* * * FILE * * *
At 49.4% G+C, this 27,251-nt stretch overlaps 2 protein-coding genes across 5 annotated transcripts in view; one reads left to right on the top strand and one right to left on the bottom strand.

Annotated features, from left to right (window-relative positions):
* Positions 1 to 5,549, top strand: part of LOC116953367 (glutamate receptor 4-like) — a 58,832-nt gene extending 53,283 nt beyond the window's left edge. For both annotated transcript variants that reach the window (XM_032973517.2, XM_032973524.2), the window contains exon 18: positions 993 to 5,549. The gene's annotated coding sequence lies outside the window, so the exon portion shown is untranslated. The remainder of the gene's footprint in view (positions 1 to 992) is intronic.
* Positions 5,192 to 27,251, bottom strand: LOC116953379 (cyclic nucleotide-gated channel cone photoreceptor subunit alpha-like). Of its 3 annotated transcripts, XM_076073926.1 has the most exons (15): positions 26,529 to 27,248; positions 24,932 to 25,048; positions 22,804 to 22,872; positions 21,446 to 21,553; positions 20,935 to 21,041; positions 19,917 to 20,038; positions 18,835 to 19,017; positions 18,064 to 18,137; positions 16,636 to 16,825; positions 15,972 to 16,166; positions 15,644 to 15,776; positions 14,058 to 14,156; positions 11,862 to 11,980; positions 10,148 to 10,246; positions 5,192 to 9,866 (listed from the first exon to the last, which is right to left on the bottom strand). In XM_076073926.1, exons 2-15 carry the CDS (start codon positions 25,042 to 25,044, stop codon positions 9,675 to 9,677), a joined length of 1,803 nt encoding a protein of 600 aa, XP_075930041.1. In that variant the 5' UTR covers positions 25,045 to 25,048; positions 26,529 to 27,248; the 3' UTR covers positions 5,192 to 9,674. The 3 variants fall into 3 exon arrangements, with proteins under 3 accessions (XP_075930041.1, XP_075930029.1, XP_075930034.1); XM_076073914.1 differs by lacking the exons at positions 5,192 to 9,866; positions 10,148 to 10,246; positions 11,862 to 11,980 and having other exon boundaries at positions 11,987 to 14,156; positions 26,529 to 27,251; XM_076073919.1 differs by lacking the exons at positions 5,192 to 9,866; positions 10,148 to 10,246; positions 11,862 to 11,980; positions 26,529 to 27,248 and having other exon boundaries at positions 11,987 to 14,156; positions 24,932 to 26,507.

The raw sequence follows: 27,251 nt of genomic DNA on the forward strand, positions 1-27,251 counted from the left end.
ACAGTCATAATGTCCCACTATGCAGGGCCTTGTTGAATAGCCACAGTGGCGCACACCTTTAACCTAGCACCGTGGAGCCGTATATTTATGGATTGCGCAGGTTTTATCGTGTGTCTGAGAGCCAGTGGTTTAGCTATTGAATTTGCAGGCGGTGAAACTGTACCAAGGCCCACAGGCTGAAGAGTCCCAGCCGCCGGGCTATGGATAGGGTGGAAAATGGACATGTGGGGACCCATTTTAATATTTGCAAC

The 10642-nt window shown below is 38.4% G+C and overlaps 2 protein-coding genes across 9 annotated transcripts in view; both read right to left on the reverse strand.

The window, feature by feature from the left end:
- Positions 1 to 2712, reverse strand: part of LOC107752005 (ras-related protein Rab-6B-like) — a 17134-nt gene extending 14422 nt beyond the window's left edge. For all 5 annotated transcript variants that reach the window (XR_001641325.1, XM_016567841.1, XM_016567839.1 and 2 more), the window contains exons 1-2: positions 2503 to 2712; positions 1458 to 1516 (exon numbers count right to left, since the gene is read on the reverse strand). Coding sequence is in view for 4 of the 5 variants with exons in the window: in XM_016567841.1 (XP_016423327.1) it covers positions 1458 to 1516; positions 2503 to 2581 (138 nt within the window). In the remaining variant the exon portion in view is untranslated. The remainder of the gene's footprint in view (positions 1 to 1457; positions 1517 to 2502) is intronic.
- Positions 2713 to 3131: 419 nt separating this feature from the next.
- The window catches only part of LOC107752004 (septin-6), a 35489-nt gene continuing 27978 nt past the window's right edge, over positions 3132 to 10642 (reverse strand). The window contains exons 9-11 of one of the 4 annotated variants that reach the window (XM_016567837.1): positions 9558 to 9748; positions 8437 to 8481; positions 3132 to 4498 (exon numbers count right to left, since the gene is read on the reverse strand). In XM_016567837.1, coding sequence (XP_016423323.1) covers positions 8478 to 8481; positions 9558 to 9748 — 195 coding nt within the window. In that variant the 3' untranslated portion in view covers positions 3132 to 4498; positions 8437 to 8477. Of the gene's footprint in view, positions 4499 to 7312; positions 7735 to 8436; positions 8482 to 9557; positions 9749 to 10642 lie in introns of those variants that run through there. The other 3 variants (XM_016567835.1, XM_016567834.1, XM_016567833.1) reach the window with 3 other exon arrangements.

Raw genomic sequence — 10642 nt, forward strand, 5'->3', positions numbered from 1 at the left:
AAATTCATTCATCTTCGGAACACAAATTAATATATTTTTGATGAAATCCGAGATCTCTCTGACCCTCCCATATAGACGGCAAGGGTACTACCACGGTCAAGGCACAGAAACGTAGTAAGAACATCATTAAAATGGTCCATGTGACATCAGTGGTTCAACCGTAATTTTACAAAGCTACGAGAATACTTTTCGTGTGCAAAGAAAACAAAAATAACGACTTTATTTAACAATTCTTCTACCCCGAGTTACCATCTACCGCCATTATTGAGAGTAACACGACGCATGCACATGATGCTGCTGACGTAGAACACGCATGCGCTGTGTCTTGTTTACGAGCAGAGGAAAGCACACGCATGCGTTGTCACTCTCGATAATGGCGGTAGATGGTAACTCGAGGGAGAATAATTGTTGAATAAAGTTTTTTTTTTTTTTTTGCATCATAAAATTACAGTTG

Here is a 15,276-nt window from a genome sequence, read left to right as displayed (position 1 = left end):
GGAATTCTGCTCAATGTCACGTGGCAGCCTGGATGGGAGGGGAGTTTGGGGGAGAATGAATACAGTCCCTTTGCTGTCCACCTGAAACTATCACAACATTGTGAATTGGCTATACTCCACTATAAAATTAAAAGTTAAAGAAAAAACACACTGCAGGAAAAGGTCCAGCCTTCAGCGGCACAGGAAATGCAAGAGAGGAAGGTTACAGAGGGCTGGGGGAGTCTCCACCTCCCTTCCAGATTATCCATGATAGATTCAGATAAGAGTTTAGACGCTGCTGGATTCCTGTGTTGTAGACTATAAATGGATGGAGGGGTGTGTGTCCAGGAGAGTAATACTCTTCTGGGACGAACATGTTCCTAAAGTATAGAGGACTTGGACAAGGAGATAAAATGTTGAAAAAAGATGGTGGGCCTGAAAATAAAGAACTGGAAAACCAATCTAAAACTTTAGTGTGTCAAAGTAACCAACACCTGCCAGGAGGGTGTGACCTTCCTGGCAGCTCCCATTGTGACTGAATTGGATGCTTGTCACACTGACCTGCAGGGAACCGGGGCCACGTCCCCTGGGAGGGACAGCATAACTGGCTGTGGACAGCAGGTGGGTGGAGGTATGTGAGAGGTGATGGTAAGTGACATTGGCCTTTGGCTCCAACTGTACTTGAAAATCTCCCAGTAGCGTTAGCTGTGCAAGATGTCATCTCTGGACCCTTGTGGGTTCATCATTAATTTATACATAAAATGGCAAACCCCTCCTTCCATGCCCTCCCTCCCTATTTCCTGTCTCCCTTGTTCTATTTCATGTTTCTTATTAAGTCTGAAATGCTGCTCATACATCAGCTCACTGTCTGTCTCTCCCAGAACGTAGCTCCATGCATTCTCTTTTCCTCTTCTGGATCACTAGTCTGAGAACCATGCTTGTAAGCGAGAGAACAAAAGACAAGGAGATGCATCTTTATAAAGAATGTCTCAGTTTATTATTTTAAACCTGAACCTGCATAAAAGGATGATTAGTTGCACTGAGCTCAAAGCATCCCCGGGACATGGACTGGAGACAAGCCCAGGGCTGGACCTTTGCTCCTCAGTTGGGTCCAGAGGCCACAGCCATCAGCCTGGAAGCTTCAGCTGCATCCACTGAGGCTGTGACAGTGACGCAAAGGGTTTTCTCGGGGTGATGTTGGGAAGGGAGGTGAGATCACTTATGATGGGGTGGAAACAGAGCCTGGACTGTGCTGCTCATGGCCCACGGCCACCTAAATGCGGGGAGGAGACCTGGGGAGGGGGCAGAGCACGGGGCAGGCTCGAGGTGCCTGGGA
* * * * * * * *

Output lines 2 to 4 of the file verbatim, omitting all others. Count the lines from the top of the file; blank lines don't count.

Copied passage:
Annotated features, from left to right (window-relative positions):
* Positions 1 to 5,549, top strand: part of LOC116953367 (glutamate receptor 4-like) — a 58,832-nt gene extending 53,283 nt beyond the window's left edge. For both annotated transcript variants that reach the window (XM_032973517.2, XM_032973524.2), the window contains exon 18: positions 993 to 5,549. The gene's annotated coding sequence lies outside the window, so the exon portion shown is untranslated. The remainder of the gene's footprint in view (positions 1 to 992) is intronic.
* Positions 5,192 to 27,251, bottom strand: LOC116953379 (cyclic nucleotide-gated channel cone photoreceptor subunit alpha-like). Of its 3 annotated transcripts, XM_076073926.1 has the most exons (15): positions 26,529 to 27,248; positions 24,932 to 25,048; positions 22,804 to 22,872; positions 21,446 to 21,553; positions 20,935 to 21,041; positions 19,917 to 20,038; positions 18,835 to 19,017; positions 18,064 to 18,137; positions 16,636 to 16,825; positions 15,972 to 16,166; positions 15,644 to 15,776; positions 14,058 to 14,156; positions 11,862 to 11,980; positions 10,148 to 10,246; positions 5,192 to 9,866 (listed from the first exon to the last, which is right to left on the bottom strand). In XM_076073926.1, exons 2-15 carry the CDS (start codon positions 25,042 to 25,044, stop codon positions 9,675 to 9,677), a joined length of 1,803 nt encoding a protein of 600 aa, XP_075930041.1. In that variant the 5' UTR covers positions 25,045 to 25,048; positions 26,529 to 27,248; the 3' UTR covers positions 5,192 to 9,674. The 3 variants fall into 3 exon arrangements, with proteins under 3 accessions (XP_075930041.1, XP_075930029.1, XP_075930034.1); XM_076073914.1 differs by lacking the exons at positions 5,192 to 9,866; positions 10,148 to 10,246; positions 11,862 to 11,980 and having other exon boundaries at positions 11,987 to 14,156; positions 26,529 to 27,251; XM_076073919.1 differs by lacking the exons at positions 5,192 to 9,866; positions 10,148 to 10,246; positions 11,862 to 11,980; positions 26,529 to 27,248 and having other exon boundaries at positions 11,987 to 14,156; positions 24,932 to 26,507.